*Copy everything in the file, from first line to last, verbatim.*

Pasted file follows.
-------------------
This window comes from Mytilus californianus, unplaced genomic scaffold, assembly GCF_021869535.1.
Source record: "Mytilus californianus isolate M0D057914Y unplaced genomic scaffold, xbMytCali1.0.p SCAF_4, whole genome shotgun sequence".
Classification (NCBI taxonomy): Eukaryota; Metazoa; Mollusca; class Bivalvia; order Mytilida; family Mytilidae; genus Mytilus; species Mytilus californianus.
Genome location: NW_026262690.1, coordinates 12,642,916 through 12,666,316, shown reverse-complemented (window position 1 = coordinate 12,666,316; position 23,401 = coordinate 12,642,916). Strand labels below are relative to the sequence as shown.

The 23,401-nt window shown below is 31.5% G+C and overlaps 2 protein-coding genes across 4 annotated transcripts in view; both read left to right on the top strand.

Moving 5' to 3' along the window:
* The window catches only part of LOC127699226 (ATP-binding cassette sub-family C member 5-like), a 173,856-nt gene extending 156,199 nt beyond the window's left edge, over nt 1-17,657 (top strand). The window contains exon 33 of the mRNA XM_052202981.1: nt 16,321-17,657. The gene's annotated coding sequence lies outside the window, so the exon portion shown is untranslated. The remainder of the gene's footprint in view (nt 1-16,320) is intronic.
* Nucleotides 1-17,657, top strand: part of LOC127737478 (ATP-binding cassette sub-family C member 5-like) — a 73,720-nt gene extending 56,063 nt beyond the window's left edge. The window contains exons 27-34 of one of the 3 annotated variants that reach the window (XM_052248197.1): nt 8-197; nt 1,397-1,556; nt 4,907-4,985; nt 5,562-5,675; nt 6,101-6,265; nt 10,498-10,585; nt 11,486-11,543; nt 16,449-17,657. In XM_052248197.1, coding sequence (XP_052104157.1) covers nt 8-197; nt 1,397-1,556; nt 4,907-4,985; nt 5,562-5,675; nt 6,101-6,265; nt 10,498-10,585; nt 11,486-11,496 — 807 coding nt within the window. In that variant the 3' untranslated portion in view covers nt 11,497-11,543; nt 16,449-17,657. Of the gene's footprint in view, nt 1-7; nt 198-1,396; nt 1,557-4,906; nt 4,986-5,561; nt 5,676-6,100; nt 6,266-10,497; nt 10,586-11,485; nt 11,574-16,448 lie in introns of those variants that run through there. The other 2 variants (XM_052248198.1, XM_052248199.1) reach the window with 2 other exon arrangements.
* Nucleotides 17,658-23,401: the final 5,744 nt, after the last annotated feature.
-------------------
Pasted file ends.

This window comes from Mytilus californianus, unplaced genomic scaffold, assembly GCF_021869535.1.
Source record: "Mytilus californianus isolate M0D057914Y unplaced genomic scaffold, xbMytCali1.0.p SCAF_4, whole genome shotgun sequence".
Classification (NCBI taxonomy): Eukaryota; Metazoa; Mollusca; class Bivalvia; order Mytilida; family Mytilidae; genus Mytilus; species Mytilus californianus.
Genome location: NW_026262690.1, coordinates 12,642,916 through 12,666,316, shown reverse-complemented (window position 1 = coordinate 12,666,316; position 23,401 = coordinate 12,642,916). Strand labels below are relative to the sequence as shown.

The 23,401-nt window shown below is 31.5% G+C and overlaps 2 protein-coding genes across 4 annotated transcripts in view; both read left to right on the top strand.

Moving 5' to 3' along the window:
* The window catches only part of LOC127699226 (ATP-binding cassette sub-family C member 5-like), a 173,856-nt gene extending 156,199 nt beyond the window's left edge, over nt 1-17,657 (top strand). The window contains exon 33 of the mRNA XM_052202981.1: nt 16,321-17,657. The gene's annotated coding sequence lies outside the window, so the exon portion shown is untranslated. The remainder of the gene's footprint in view (nt 1-16,320) is intronic.
* Nucleotides 1-17,657, top strand: part of LOC127737478 (ATP-binding cassette sub-family C member 5-like) — a 73,720-nt gene extending 56,063 nt beyond the window's left edge. The window contains exons 27-34 of one of the 3 annotated variants that reach the window (XM_052248197.1): nt 8-197; nt 1,397-1,556; nt 4,907-4,985; nt 5,562-5,675; nt 6,101-6,265; nt 10,498-10,585; nt 11,486-11,543; nt 16,449-17,657. In XM_052248197.1, coding sequence (XP_052104157.1) covers nt 8-197; nt 1,397-1,556; nt 4,907-4,985; nt 5,562-5,675; nt 6,101-6,265; nt 10,498-10,585; nt 11,486-11,496 — 807 coding nt within the window. In that variant the 3' untranslated portion in view covers nt 11,497-11,543; nt 16,449-17,657. Of the gene's footprint in view, nt 1-7; nt 198-1,396; nt 1,557-4,906; nt 4,986-5,561; nt 5,676-6,100; nt 6,266-10,497; nt 10,586-11,485; nt 11,574-16,448 lie in introns of those variants that run through there. The other 2 variants (XM_052248198.1, XM_052248199.1) reach the window with 2 other exon arrangements.
* Nucleotides 17,658-23,401: the final 5,744 nt, after the last annotated feature.